County, WI. She is a dialect coach for film and television and for the past 12 years; her clientele have won Emmy's, Oscars, Tony's and Olivier awards. She is a Certified Associate Teacher of Fitzmaurice Voicework and proficient in many other pedagogies.
Learn more about this program via the Duren Professorship Booklet.
The William L. Duren '26 Professorship Program was established and endowed with a generous gift from Professor William L. Duren '26, M.A. '28, Ph.D., LL.D. honoris causa '59, professor emeritus of mathematics and former dean of the College of Arts and Sciences at the University of Virginia.
The objective of the William L. Duren Jr. ‘26 Professorship Program is to support faculty activities that enrich the scope of undergraduate education in Newcomb-Tulane College. The program facilitates intellectually rewarding interactions between faculty and students, both in and out of the classroom.
Duren Professors are selected from the faculty on the basis of their commitment to undergraduate teaching and their innovative proposals. While the Duren Program allows professors the freedom and resources to explore their personal research interests in greater depth, it is primarily concerned with providing the maximum educational benefit for the students.
Duren Professors may:
- Arrange for supplemental experiences beyond the classroom that extend and enrich the formal classroom experience: field work, concert series, lecture series, travel to local archival collections or museums to consult primary materials, etc.
- Adopt a multidisciplinary approach, which may or may not involve team teaching
- Offer courses of a generalist rather than a highly discipline-specific type: for example, a general “modes of inquiry” approach or an approach that addresses fundamental, global questions across a range of disciplines
- Offer courses that demonstrate the applications and extensions of their previous research to new intellectual problems
- Offer courses that involve an unusual and distinctive pedagogy or an experiential component for which additional resources might be required
Duren Professors also serve on the Newcomb-Tulane College Grant Committee and participate in student engagement activities run by the College; additional details and dates will be provided in the appointment letter.
The Duren Professorship Program is administered by Newcomb-Tulane College. Prospective Duren professors may submit a proposal via email to the Office of Academic Enrichment at email@example.com.
The proposal should include:
- Your department, email address, mailing address, and telephone number.
- A brief but precise description as to what activities you intend to undertake as a Duren Professor and how the proposed activities fulfill special objectives.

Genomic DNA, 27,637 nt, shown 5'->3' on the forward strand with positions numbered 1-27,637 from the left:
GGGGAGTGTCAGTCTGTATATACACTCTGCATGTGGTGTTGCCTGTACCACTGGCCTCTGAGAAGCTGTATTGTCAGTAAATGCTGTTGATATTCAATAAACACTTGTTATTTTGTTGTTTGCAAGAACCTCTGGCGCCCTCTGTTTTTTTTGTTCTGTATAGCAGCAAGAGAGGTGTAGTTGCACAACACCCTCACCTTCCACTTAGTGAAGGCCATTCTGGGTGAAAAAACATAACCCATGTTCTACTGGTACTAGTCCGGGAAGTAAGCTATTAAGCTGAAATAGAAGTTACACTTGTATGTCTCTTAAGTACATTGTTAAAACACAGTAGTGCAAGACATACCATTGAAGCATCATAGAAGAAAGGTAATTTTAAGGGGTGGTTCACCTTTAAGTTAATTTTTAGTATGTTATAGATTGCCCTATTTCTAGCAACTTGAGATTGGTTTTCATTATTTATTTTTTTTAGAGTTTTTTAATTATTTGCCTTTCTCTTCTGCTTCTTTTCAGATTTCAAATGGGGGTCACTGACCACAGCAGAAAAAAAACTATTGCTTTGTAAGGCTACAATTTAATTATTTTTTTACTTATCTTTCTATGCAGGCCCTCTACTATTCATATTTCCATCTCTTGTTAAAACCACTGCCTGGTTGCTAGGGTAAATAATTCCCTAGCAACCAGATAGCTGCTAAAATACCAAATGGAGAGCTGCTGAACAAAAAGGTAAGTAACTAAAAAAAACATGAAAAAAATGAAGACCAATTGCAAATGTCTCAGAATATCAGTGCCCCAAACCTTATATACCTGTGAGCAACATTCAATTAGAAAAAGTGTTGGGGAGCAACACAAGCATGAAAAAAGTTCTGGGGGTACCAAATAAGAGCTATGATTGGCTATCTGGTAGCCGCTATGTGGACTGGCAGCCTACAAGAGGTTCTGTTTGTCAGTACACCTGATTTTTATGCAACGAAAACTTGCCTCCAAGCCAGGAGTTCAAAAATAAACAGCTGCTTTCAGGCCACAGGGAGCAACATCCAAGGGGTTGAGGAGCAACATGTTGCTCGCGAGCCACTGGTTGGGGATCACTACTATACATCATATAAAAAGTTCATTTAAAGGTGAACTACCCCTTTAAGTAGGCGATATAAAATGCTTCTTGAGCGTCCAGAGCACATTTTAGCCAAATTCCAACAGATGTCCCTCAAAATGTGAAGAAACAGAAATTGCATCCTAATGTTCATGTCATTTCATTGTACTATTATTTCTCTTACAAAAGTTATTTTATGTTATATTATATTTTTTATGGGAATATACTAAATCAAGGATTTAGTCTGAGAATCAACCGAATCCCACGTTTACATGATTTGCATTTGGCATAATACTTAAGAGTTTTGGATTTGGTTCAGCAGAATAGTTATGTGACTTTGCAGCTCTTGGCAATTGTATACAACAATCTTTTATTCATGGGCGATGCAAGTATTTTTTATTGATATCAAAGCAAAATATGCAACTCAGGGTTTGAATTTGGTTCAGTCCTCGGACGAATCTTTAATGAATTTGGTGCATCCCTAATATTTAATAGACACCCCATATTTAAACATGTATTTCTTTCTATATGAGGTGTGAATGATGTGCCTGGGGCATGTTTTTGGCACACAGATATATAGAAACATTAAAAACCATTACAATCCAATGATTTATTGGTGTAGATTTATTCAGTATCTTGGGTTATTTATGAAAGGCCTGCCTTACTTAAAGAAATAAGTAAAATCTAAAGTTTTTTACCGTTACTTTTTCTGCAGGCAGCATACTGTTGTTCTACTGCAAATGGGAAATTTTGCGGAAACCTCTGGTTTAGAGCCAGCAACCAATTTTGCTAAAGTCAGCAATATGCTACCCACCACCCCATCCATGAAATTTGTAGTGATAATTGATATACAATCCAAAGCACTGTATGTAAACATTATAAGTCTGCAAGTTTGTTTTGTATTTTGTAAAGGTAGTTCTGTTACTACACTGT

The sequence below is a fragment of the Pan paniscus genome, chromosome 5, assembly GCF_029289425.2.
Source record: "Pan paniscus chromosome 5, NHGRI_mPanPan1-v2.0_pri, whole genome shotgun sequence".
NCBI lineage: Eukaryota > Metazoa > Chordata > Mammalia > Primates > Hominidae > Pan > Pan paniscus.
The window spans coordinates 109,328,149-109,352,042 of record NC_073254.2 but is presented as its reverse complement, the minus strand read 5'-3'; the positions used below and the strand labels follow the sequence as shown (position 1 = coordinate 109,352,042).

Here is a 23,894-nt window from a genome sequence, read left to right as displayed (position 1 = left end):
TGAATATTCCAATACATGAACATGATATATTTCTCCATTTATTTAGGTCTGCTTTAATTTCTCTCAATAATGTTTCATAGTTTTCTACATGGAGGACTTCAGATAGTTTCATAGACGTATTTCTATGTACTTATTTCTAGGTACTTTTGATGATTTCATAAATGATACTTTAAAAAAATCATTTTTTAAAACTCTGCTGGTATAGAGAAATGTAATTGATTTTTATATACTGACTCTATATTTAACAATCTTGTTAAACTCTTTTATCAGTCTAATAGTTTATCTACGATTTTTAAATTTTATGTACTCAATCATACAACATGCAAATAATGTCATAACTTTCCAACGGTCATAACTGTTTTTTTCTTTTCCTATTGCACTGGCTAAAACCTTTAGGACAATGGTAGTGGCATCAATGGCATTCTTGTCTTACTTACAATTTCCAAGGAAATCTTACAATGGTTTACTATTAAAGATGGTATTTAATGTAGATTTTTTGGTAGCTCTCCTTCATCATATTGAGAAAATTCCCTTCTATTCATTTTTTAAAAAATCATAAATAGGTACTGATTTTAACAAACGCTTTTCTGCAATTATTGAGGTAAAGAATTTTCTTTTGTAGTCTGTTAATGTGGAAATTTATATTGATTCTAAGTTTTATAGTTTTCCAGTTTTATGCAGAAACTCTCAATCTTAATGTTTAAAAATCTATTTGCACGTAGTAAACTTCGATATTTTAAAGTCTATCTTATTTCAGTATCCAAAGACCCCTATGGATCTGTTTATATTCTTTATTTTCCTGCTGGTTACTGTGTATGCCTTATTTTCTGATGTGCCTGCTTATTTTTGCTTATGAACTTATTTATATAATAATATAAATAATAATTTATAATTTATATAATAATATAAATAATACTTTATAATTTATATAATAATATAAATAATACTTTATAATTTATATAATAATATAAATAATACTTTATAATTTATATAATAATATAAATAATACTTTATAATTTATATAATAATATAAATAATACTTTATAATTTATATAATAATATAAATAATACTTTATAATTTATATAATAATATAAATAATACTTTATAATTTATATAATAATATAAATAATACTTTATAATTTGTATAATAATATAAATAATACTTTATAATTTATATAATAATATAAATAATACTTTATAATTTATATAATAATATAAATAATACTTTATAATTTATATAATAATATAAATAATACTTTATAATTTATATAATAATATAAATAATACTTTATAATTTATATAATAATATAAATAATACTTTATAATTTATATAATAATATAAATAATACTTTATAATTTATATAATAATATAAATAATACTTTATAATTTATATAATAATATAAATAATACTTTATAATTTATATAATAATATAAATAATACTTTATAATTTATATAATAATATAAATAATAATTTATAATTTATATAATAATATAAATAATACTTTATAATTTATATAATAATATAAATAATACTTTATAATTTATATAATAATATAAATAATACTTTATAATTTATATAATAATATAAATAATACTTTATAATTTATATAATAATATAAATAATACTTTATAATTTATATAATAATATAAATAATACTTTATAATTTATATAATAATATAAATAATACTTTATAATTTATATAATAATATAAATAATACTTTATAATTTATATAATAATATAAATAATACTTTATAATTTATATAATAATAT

- A budget explaining how the $5,000 in program funds will be used, emphasizing how the expenditures fulfill the objectives of the program and facilitate worthwhile educational activity that would not otherwise be possible.
The prospective Duren Professor’s department chair is required to approve your participation in the program, to ensure that it is consistent with regular departmental activity.
Please contact Rosie Yates, Director of Academic Enrichment, at firstname.lastname@example.org with any questions.
- Early October: Call for proposals sent out for Posse, Duren, and College Scholars
- October 23: Deadline for materials to be submitted to various contacts
- November 8: Decisions communicated to faculty, with materials for contracts
Each year, three members of the faculty may serve as Duren Professors. The term of service is normally one year but it may be renewed. Duren Professors are selected by a committee consisting of the dean of Newcomb-Tulane College and other members of the college community. Each Duren Professor is provided with a $5,000 stipend plus up to $5,000 in funding.
Over the course of their term, Duren Professors teach at least one course that utilizes the resources provided by the Duren Program.
Duren courses may be offered in the fall and/or spring semester. A Duren course may be a regular course offering that offers supplemental programming, or a special topics course that falls outside the regular curriculum. In order to permit the latter option, Duren Professors may use some of their funding to secure partial release from departmental teaching duties, if they so choose. Duren Professors are encouraged to offer courses that can be incorporated into regular departmental offerings so that they may fulfill major requirements.